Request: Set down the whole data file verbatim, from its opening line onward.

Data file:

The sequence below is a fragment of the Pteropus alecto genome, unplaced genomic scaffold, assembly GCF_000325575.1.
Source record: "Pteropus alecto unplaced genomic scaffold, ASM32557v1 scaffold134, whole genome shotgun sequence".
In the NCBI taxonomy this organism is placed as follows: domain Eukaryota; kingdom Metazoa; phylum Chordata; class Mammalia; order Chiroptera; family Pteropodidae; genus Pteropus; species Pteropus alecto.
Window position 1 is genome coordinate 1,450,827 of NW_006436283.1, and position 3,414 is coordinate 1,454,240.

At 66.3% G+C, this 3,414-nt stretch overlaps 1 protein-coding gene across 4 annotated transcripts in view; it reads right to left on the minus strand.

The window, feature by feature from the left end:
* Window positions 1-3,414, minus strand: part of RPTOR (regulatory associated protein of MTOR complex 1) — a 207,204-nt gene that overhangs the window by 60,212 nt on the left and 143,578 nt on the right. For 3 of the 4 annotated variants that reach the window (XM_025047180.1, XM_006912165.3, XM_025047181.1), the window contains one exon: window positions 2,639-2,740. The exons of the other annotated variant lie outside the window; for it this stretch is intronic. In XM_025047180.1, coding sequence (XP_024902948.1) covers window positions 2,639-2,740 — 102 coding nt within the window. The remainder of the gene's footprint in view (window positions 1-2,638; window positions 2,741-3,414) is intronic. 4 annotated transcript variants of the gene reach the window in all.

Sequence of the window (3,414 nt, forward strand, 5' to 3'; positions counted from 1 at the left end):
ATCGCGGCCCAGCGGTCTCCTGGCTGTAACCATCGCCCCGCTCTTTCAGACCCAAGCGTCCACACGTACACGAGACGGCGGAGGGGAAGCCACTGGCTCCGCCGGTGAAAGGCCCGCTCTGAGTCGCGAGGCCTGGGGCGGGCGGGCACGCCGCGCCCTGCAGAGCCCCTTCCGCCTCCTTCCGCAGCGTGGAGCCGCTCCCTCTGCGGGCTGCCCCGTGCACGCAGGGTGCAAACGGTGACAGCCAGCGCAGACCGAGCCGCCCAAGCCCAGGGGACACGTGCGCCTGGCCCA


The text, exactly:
The sequence below is a fragment of the Pteropus alecto genome, unplaced genomic scaffold, assembly GCF_000325575.1.
Source record: "Pteropus alecto unplaced genomic scaffold, ASM32557v1 scaffold134, whole genome shotgun sequence".
In the NCBI taxonomy this organism is placed as follows: domain Eukaryota; kingdom Metazoa; phylum Chordata; class Mammalia; order Chiroptera; family Pteropodidae; genus Pteropus; species Pteropus alecto.
Window position 1 is genome coordinate 1,450,827 of NW_006436283.1, and position 3,414 is coordinate 1,454,240.

At 66.3% G+C, this 3,414-nt stretch overlaps 1 protein-coding gene across 4 annotated transcripts in view; it reads right to left on the minus strand.

The window, feature by feature from the left end:
* Window positions 1-3,414, minus strand: part of RPTOR (regulatory associated protein of MTOR complex 1) — a 207,204-nt gene that overhangs the window by 60,212 nt on the left and 143,578 nt on the right. For 3 of the 4 annotated variants that reach the window (XM_025047180.1, XM_006912165.3, XM_025047181.1), the window contains one exon: window positions 2,639-2,740. The exons of the other annotated variant lie outside the window; for it this stretch is intronic. In XM_025047180.1, coding sequence (XP_024902948.1) covers window positions 2,639-2,740 — 102 coding nt within the window. The remainder of the gene's footprint in view (window positions 1-2,638; window positions 2,741-3,414) is intronic. 4 annotated transcript variants of the gene reach the window in all.

Sequence of the window (3,414 nt, forward strand, 5' to 3'; positions counted from 1 at the left end):
ATCGCGGCCCAGCGGTCTCCTGGCTGTAACCATCGCCCCGCTCTTTCAGACCCAAGCGTCCACACGTACACGAGACGGCGGAGGGGAAGCCACTGGCTCCGCCGGTGAAAGGCCCGCTCTGAGTCGCGAGGCCTGGGGCGGGCGGGCACGCCGCGCCCTGCAGAGCCCCTTCCGCCTCCTTCCGCAGCGTGGAGCCGCTCCCTCTGCGGGCTGCCCCGTGCACGCAGGGTGCAAACGGTGACAGCCAGCGCAGACCGAGCCGCCCAAGCCCAGGGGACACGTGCGCCTGGCCCA